All posts by Robert F. Turner

Robert F. Turner holds both professional and academic doctorates from the University of Virginia School of Law. He co-founded the Center for National Security Law with Professor John Norton Moore in April 1981 and has served as its associate director since then except for two periods of government service in the 1980s and during 1994-95, when he occupied the Charles H. Stockton Chair of International Law at the U.S. Naval War College in Newport, Rhode Island. A veteran of two Army tours in Vietnam, Turner served as a research associate and public affairs fellow at Stanford's Hoover Institution on War, Revolution and Peace before spending five years in the mid-1970s as national security adviser to Senator Robert P. Griffin, a member of the Senate Foreign Relations Committee. He has also served in the executive branch as a member of the Senior Executive Service, first in the Pentagon as Special Assistant to the Under Secretary of Defense for Policy, then in the White House as Counsel to the President's Intelligence Oversight Board, and at the State Department as acting assistant secretary for legislative affairs. In 1986-87, he was the first president of the congressionally established United States Institute of Peace. A former three-term chairman of the ABA Standing Committee on Law and National Security (and for many years editor of the ABA National Security Law Report), Turner has taught undergraduate courses at Virginia on international law, U.S. foreign policy, the Vietnam War and foreign policy and the law in what is now the Woodrow Wilson Department of Politics. In addition he the law school seminars Advanced Topics in National Security Law I & II with Professor Moore. The author or editor of more than fifteen books and monographs (including co-editor of the Center's National Security Law, National Security Law Documents, and Legal Issues in the Struggle Against Terror) and numerous articles in law reviews and professional journals, Turner has also contributed articles to most of the major U.S. newspapers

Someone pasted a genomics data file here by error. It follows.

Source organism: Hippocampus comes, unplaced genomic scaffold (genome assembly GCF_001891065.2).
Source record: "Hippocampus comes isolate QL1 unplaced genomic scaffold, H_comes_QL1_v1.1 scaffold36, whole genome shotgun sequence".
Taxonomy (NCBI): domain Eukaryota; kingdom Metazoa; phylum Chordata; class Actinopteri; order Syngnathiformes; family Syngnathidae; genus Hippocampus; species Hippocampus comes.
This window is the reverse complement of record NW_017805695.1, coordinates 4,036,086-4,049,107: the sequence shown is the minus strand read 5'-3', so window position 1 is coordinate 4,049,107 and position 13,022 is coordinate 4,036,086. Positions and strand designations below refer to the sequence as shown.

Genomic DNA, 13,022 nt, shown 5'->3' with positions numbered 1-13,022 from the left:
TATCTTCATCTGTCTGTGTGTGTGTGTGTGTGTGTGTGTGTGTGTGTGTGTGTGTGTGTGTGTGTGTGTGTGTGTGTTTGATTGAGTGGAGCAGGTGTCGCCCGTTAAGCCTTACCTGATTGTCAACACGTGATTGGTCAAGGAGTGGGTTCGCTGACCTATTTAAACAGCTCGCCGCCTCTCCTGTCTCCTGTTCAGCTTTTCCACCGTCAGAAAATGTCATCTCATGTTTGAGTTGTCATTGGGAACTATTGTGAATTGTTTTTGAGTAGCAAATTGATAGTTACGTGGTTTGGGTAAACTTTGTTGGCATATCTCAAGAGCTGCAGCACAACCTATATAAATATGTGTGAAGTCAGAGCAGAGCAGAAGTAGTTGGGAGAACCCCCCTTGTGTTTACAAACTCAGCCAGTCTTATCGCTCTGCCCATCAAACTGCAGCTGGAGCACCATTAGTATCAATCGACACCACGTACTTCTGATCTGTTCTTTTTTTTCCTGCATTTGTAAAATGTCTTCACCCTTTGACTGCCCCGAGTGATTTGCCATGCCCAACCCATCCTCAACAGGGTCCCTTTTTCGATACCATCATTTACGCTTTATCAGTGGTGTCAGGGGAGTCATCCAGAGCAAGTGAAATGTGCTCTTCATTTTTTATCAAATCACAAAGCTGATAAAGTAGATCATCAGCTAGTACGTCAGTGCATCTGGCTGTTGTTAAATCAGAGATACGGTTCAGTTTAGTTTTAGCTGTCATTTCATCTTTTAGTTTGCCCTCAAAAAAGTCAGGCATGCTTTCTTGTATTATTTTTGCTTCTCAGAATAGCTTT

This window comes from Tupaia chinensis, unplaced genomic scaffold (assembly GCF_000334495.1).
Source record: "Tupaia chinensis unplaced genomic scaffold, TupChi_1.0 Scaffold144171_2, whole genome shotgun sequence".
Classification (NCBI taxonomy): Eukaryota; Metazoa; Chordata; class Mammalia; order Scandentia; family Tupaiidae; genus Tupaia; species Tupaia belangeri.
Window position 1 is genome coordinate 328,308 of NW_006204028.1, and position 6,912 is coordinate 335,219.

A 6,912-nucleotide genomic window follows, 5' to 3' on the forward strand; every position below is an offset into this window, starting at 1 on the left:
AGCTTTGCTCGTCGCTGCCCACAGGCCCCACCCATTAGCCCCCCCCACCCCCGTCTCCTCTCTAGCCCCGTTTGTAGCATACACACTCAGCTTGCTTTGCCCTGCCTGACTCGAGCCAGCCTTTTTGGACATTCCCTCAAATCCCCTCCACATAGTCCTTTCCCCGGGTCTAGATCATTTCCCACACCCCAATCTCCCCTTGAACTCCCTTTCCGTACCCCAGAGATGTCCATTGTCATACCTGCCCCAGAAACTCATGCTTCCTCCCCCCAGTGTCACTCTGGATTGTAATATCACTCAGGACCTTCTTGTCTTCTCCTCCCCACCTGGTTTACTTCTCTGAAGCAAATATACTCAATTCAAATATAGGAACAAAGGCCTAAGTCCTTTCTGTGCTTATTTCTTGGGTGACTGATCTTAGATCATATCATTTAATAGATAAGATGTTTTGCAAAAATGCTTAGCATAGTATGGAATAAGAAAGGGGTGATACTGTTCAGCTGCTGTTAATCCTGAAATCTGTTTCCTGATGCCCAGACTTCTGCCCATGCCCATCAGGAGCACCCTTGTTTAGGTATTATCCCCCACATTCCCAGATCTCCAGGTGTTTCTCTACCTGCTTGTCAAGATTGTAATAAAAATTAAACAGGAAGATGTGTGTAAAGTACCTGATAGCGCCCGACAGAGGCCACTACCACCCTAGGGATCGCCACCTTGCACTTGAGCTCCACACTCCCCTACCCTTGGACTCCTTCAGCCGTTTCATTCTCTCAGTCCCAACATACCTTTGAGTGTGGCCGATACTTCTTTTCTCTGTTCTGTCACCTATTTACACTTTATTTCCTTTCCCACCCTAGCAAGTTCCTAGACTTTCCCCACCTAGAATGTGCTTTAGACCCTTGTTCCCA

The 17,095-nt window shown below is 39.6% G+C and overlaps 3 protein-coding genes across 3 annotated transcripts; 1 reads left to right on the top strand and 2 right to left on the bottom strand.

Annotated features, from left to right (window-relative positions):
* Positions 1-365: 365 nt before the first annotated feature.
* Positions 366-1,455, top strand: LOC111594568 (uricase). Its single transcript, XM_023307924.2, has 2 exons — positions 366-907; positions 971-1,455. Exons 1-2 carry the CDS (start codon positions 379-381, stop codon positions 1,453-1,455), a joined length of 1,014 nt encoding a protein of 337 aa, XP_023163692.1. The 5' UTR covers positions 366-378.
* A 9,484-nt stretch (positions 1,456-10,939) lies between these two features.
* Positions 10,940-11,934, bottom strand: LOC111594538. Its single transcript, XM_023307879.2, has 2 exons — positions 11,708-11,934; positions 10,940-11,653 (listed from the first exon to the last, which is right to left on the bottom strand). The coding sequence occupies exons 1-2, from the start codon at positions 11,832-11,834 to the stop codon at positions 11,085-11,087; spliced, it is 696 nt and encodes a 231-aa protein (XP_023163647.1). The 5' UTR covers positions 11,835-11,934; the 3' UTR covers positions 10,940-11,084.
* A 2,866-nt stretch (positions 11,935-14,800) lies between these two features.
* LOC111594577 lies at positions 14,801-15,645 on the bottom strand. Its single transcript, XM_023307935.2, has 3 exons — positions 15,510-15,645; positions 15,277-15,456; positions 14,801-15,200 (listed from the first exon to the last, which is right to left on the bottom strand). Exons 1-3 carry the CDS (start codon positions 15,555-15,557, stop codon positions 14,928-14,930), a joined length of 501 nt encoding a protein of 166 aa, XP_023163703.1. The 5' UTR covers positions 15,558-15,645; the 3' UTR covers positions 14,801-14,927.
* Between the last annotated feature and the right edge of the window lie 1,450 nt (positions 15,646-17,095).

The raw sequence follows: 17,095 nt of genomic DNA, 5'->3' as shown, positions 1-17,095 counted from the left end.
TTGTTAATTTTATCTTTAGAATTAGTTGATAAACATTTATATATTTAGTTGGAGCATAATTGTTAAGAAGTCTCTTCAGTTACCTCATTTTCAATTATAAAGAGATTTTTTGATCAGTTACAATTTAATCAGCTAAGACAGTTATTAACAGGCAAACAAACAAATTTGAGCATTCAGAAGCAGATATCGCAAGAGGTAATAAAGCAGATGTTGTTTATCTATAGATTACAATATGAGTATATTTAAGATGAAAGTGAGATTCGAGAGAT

Covert War and the Constitution: A Response

Words are imperfect instruments for conveying ideas, and interpreting the intended meaning of words is often a challenge, especially when more than two centuries have passed since the words were written and their meanings have evolved over the years. For example, the terms “executive power” and “declare war” had widely understood meanings when the Constitution was written. In his classic 1922 study, The Control of American Foreign Relations, Quincy Wright explained that “when the constitutional convention gave ‘executive power’ to the President, the foreign relations power was the essential element in the grant, but they carefully protected this power from abuse by provisions for senatorial or congressional veto.” Wright referred to the writings of Locke, Montesquieu, and Blackstone5 as “the political Bibles of the constitutional fathers,”6 adding: “In foreign affairs . . . the controlling
force is the reverse of that in domestic legislation. The initiation and development of details is with the President, checked only by the veto of the Senate or Congress upon completed proposals.”


The Constitutionality of Covert War: Rebuttals

Professor Turner argues that Congress’s power to “declare war” and issue letters of marque and reprisal is an irrelevant “anachronism” in today’s world, and was virtually irrelevant even in 1787. According to Turner, the Declare War Clause only prevents the President from launching “a major aggressive war.” In his view, the President has the power to launch “minor” aggressive wars and even initiate “major” warfare (“major” is not defined) when such warfare can broadly be termed “defensive,” a vague term also not defined by Turner. Of course, no sane President would openly claim to launch an “aggressive” (or in eighteenth century parlance, an unjust war). For example, President George W. Bush asserted that the 2003 invasion of Iraq was “defensive” although Iraq had neither attacked us nor was imminently threatening to do so, and the invasion was widely viewed by the world community as violative of the U.N. Charter. Turner’s interpretation of the Declare War Clause, of which James Madison wrote, “in no part of the Constitution is more wisdom to be found,” reduces this important provision to a virtual nullity, easily evaded by the executive’s claim that a war is either “defensive,” or not “major.”